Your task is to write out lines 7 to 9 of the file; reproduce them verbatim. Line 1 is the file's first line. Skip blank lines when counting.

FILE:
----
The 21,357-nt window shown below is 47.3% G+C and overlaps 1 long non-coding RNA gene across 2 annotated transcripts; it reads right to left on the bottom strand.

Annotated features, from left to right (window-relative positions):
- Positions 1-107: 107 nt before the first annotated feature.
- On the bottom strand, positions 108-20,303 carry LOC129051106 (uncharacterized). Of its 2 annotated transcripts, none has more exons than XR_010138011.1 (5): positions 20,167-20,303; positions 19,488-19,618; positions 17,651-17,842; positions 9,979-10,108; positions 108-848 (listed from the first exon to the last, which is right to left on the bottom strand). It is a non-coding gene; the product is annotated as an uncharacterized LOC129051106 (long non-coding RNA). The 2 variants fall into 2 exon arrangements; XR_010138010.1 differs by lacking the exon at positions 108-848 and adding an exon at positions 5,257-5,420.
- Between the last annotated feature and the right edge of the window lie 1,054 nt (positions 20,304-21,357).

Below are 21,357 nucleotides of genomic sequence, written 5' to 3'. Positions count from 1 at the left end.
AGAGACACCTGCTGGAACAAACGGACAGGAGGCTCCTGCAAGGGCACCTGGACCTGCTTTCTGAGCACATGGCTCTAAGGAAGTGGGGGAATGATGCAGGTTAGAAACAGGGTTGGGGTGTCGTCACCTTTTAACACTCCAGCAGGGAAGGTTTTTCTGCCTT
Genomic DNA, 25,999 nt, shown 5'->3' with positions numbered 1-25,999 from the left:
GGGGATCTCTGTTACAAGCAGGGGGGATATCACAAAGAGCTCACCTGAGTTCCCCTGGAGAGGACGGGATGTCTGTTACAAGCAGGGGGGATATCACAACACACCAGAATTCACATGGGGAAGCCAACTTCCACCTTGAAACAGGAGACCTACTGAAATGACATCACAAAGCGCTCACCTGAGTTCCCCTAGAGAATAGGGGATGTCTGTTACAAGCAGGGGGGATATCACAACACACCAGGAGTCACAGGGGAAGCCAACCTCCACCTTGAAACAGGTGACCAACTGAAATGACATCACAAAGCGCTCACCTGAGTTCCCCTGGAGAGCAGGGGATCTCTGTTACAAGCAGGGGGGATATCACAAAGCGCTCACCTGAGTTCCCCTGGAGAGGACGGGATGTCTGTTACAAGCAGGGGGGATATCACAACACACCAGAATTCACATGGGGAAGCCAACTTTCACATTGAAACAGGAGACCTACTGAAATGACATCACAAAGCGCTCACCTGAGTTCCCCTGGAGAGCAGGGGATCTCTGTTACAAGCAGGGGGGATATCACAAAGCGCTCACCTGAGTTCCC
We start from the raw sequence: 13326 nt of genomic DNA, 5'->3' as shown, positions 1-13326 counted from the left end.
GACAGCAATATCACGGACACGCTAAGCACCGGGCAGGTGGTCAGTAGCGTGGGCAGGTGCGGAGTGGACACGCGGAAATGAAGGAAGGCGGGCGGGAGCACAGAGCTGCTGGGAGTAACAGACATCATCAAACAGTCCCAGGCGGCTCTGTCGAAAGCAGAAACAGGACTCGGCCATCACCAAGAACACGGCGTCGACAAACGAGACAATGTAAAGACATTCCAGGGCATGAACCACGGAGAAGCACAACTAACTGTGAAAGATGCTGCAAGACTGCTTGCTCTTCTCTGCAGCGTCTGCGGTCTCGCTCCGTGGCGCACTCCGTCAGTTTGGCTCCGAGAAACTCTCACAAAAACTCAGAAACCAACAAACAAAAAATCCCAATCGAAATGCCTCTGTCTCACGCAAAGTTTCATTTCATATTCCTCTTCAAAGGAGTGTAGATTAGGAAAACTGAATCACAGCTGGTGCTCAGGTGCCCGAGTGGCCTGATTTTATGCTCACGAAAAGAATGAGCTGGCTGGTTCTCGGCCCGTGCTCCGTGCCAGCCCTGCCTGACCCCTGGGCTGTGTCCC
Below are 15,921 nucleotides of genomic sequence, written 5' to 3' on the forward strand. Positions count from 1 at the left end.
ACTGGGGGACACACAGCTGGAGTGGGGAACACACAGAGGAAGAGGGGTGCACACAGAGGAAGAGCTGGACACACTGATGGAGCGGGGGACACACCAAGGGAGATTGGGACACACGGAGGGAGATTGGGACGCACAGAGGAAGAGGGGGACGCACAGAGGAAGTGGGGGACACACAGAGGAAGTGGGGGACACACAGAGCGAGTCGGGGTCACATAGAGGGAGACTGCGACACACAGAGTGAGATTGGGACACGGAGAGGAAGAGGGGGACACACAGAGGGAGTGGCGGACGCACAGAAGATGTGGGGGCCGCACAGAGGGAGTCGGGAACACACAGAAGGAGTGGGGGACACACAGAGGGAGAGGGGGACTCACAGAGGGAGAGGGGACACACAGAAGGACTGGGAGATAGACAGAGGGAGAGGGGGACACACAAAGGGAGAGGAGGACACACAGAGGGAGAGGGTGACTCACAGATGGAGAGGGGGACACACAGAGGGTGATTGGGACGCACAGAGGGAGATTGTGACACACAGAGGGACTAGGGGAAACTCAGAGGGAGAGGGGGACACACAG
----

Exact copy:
AGAGACACCTGCTGGAACAAACGGACAGGAGGCTCCTGCAAGGGCACCTGGACCTGCTTTCTGAGCACATGGCTCTAAGGAAGTGGGGGAATGATGCAGGTTAGAAACAGGGTTGGGGTGTCGTCACCTTTTAACACTCCAGCAGGGAAGGTTTTTCTGCCTT
Genomic DNA, 25,999 nt, shown 5'->3' with positions numbered 1-25,999 from the left:
GGGGATCTCTGTTACAAGCAGGGGGGATATCACAAAGAGCTCACCTGAGTTCCCCTGGAGAGGACGGGATGTCTGTTACAAGCAGGGGGGATATCACAACACACCAGAATTCACATGGGGAAGCCAACTTCCACCTTGAAACAGGAGACCTACTGAAATGACATCACAAAGCGCTCACCTGAGTTCCCCTAGAGAATAGGGGATGTCTGTTACAAGCAGGGGGGATATCACAACACACCAGGAGTCACAGGGGAAGCCAACCTCCACCTTGAAACAGGTGACCAACTGAAATGACATCACAAAGCGCTCACCTGAGTTCCCCTGGAGAGCAGGGGATCTCTGTTACAAGCAGGGGGGATATCACAAAGCGCTCACCTGAGTTCCCCTGGAGAGGACGGGATGTCTGTTACAAGCAGGGGGGATATCACAACACACCAGAATTCACATGGGGAAGCCAACTTTCACATTGAAACAGGAGACCTACTGAAATGACATCACAAAGCGCTCACCTGAGTTCCCCTGGAGAGCAGGGGATCTCTGTTACAAGCAGGGGGGATATCACAAAGCGCTCACCTGAGTTCCC